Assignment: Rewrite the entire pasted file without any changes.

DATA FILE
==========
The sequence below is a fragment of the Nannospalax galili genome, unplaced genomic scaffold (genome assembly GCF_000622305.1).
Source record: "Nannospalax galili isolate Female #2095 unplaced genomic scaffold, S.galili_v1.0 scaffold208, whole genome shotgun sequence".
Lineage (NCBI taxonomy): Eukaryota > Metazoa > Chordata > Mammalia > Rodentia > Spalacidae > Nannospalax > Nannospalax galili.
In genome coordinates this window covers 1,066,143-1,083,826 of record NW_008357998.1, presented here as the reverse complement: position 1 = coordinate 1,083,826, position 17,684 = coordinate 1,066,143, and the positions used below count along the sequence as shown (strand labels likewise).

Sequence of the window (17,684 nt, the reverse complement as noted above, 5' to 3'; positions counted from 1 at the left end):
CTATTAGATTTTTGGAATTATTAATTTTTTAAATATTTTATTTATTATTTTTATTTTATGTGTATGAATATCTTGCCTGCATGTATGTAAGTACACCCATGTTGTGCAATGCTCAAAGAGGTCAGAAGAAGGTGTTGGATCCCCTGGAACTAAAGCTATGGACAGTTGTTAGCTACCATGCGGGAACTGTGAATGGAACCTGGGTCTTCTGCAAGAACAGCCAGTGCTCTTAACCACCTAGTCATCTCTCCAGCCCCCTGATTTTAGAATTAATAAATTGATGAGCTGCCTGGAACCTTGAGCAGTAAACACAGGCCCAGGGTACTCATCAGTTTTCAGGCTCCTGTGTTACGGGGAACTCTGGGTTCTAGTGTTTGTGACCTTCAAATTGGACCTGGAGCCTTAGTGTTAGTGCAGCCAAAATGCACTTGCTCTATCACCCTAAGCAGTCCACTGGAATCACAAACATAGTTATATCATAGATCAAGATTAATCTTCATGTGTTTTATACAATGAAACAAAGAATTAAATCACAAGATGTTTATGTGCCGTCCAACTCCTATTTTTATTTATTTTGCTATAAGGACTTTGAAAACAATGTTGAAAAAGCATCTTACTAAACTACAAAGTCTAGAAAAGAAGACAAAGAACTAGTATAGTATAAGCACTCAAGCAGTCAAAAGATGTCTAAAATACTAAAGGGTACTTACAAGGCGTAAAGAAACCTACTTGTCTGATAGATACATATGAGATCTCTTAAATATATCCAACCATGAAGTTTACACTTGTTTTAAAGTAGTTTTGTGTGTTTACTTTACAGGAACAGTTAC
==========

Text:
The sequence below is a fragment of the Nannospalax galili genome, unplaced genomic scaffold (genome assembly GCF_000622305.1).
Source record: "Nannospalax galili isolate Female #2095 unplaced genomic scaffold, S.galili_v1.0 scaffold208, whole genome shotgun sequence".
Lineage (NCBI taxonomy): Eukaryota > Metazoa > Chordata > Mammalia > Rodentia > Spalacidae > Nannospalax > Nannospalax galili.
In genome coordinates this window covers 1,066,143-1,083,826 of record NW_008357998.1, presented here as the reverse complement: position 1 = coordinate 1,083,826, position 17,684 = coordinate 1,066,143, and the positions used below count along the sequence as shown (strand labels likewise).

Sequence of the window (17,684 nt, the reverse complement as noted above, 5' to 3'; positions counted from 1 at the left end):
CTATTAGATTTTTGGAATTATTAATTTTTTAAATATTTTATTTATTATTTTTATTTTATGTGTATGAATATCTTGCCTGCATGTATGTAAGTACACCCATGTTGTGCAATGCTCAAAGAGGTCAGAAGAAGGTGTTGGATCCCCTGGAACTAAAGCTATGGACAGTTGTTAGCTACCATGCGGGAACTGTGAATGGAACCTGGGTCTTCTGCAAGAACAGCCAGTGCTCTTAACCACCTAGTCATCTCTCCAGCCCCCTGATTTTAGAATTAATAAATTGATGAGCTGCCTGGAACCTTGAGCAGTAAACACAGGCCCAGGGTACTCATCAGTTTTCAGGCTCCTGTGTTACGGGGAACTCTGGGTTCTAGTGTTTGTGACCTTCAAATTGGACCTGGAGCCTTAGTGTTAGTGCAGCCAAAATGCACTTGCTCTATCACCCTAAGCAGTCCACTGGAATCACAAACATAGTTATATCATAGATCAAGATTAATCTTCATGTGTTTTATACAATGAAACAAAGAATTAAATCACAAGATGTTTATGTGCCGTCCAACTCCTATTTTTATTTATTTTGCTATAAGGACTTTGAAAACAATGTTGAAAAAGCATCTTACTAAACTACAAAGTCTAGAAAAGAAGACAAAGAACTAGTATAGTATAAGCACTCAAGCAGTCAAAAGATGTCTAAAATACTAAAGGGTACTTACAAGGCGTAAAGAAACCTACTTGTCTGATAGATACATATGAGATCTCTTAAATATATCCAACCATGAAGTTTACACTTGTTTTAAAGTAGTTTTGTGTGTTTACTTTACAGGAACAGTTAC